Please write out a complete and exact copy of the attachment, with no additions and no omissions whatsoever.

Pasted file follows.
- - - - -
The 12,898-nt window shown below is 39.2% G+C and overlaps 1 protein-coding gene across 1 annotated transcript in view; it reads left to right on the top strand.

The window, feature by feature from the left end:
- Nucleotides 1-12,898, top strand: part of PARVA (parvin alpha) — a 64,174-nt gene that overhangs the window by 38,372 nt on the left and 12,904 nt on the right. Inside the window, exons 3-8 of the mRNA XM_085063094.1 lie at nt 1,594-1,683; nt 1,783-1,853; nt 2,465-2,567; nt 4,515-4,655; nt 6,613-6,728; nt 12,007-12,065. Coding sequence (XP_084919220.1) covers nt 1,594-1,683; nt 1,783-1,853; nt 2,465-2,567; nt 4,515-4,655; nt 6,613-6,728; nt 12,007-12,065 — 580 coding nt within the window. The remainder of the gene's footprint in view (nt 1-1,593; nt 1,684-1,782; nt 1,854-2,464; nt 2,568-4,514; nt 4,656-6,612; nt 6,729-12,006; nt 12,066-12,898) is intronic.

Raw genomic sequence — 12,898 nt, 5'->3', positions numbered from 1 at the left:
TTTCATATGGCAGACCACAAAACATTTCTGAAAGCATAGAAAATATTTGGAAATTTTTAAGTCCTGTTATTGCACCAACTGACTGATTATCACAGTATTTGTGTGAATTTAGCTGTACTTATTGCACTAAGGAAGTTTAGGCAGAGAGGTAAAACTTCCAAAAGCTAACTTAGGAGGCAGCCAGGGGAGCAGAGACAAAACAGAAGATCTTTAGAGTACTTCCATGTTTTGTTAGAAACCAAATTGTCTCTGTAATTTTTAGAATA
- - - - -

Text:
The 12,898-nt window shown below is 39.2% G+C and overlaps 1 protein-coding gene across 1 annotated transcript in view; it reads left to right on the top strand.

The window, feature by feature from the left end:
- Nucleotides 1-12,898, top strand: part of PARVA (parvin alpha) — a 64,174-nt gene that overhangs the window by 38,372 nt on the left and 12,904 nt on the right. Inside the window, exons 3-8 of the mRNA XM_085063094.1 lie at nt 1,594-1,683; nt 1,783-1,853; nt 2,465-2,567; nt 4,515-4,655; nt 6,613-6,728; nt 12,007-12,065. Coding sequence (XP_084919220.1) covers nt 1,594-1,683; nt 1,783-1,853; nt 2,465-2,567; nt 4,515-4,655; nt 6,613-6,728; nt 12,007-12,065 — 580 coding nt within the window. The remainder of the gene's footprint in view (nt 1-1,593; nt 1,684-1,782; nt 1,854-2,464; nt 2,568-4,514; nt 4,656-6,612; nt 6,729-12,006; nt 12,066-12,898) is intronic.

Raw genomic sequence — 12,898 nt, 5'->3', positions numbered from 1 at the left:
TTTCATATGGCAGACCACAAAACATTTCTGAAAGCATAGAAAATATTTGGAAATTTTTAAGTCCTGTTATTGCACCAACTGACTGATTATCACAGTATTTGTGTGAATTTAGCTGTACTTATTGCACTAAGGAAGTTTAGGCAGAGAGGTAAAACTTCCAAAAGCTAACTTAGGAGGCAGCCAGGGGAGCAGAGACAAAACAGAAGATCTTTAGAGTACTTCCATGTTTTGTTAGAAACCAAATTGTCTCTGTAATTTTTAGAATA